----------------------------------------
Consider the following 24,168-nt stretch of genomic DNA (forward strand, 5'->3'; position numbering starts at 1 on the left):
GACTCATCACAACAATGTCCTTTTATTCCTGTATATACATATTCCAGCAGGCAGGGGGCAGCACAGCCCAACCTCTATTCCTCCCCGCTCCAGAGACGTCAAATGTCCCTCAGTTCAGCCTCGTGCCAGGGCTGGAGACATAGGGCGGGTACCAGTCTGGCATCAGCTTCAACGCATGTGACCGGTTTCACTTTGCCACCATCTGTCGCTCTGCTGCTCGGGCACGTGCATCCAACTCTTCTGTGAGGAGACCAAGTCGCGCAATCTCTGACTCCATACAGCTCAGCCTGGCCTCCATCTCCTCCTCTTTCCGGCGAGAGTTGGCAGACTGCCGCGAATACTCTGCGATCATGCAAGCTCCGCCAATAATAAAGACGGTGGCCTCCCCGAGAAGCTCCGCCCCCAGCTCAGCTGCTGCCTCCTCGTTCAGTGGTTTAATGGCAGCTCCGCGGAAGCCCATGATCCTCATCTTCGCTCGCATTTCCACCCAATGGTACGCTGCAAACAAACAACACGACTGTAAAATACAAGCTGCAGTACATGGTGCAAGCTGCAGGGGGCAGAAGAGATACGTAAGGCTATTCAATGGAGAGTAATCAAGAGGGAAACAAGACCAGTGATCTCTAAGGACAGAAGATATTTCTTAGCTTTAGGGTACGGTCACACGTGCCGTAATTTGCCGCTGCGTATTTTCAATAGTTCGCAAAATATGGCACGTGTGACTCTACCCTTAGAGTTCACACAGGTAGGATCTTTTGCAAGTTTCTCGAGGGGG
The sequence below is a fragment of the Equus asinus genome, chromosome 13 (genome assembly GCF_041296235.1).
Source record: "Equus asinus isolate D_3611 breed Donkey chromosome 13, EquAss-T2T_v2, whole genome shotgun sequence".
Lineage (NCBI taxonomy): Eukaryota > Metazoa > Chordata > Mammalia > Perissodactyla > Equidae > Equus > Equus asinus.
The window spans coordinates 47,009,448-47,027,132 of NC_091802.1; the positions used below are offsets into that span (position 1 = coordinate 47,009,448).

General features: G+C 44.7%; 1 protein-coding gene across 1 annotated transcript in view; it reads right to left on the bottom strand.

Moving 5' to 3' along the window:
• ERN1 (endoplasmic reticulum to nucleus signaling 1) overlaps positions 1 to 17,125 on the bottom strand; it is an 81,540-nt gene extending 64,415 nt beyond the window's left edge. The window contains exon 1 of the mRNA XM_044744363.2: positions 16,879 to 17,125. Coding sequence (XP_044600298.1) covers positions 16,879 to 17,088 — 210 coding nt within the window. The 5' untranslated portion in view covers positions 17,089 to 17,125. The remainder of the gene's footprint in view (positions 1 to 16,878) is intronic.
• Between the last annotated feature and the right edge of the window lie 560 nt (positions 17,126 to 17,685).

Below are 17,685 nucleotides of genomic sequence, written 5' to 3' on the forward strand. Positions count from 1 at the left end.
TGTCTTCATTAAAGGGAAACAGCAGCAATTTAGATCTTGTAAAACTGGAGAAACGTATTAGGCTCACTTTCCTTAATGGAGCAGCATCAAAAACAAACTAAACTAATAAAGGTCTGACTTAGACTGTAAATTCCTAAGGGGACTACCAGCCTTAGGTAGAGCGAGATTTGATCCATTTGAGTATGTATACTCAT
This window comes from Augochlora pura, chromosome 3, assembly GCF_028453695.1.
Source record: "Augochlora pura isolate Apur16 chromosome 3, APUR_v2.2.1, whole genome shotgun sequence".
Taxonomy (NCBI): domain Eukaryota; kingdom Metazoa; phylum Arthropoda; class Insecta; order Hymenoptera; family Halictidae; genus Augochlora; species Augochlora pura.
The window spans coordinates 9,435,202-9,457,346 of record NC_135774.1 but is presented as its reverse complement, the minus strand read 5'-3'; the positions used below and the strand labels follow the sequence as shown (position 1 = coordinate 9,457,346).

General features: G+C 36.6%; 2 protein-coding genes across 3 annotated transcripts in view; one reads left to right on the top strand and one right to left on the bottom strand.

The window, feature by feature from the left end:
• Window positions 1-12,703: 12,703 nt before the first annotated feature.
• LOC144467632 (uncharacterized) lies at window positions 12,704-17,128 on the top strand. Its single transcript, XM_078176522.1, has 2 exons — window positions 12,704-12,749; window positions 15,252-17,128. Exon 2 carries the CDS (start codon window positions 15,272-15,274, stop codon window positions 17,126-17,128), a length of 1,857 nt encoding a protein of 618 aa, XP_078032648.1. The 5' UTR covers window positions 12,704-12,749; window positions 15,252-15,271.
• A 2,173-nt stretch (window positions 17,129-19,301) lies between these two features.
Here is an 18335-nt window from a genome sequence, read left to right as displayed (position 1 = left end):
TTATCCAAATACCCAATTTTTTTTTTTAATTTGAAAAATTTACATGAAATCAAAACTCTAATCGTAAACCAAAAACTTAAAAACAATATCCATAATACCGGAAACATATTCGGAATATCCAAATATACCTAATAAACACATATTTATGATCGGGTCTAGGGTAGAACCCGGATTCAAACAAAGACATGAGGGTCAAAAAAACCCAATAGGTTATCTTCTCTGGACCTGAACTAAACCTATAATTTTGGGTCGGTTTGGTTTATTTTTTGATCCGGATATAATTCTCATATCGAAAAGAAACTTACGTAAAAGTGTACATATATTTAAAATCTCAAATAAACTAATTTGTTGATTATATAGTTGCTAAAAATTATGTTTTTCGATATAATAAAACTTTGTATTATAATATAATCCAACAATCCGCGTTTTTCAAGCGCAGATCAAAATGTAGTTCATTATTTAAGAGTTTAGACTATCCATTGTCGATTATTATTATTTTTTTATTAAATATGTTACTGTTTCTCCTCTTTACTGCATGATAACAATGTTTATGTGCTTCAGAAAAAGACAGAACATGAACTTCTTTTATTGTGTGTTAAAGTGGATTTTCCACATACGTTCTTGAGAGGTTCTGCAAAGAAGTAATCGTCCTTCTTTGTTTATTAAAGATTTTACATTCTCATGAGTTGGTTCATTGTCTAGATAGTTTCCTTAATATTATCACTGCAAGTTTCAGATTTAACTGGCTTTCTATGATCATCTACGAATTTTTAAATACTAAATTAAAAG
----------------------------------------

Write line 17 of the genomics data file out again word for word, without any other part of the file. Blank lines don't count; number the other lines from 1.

General features: G+C 36.6%; 2 protein-coding genes across 3 annotated transcripts in view; one reads left to right on the top strand and one right to left on the bottom strand.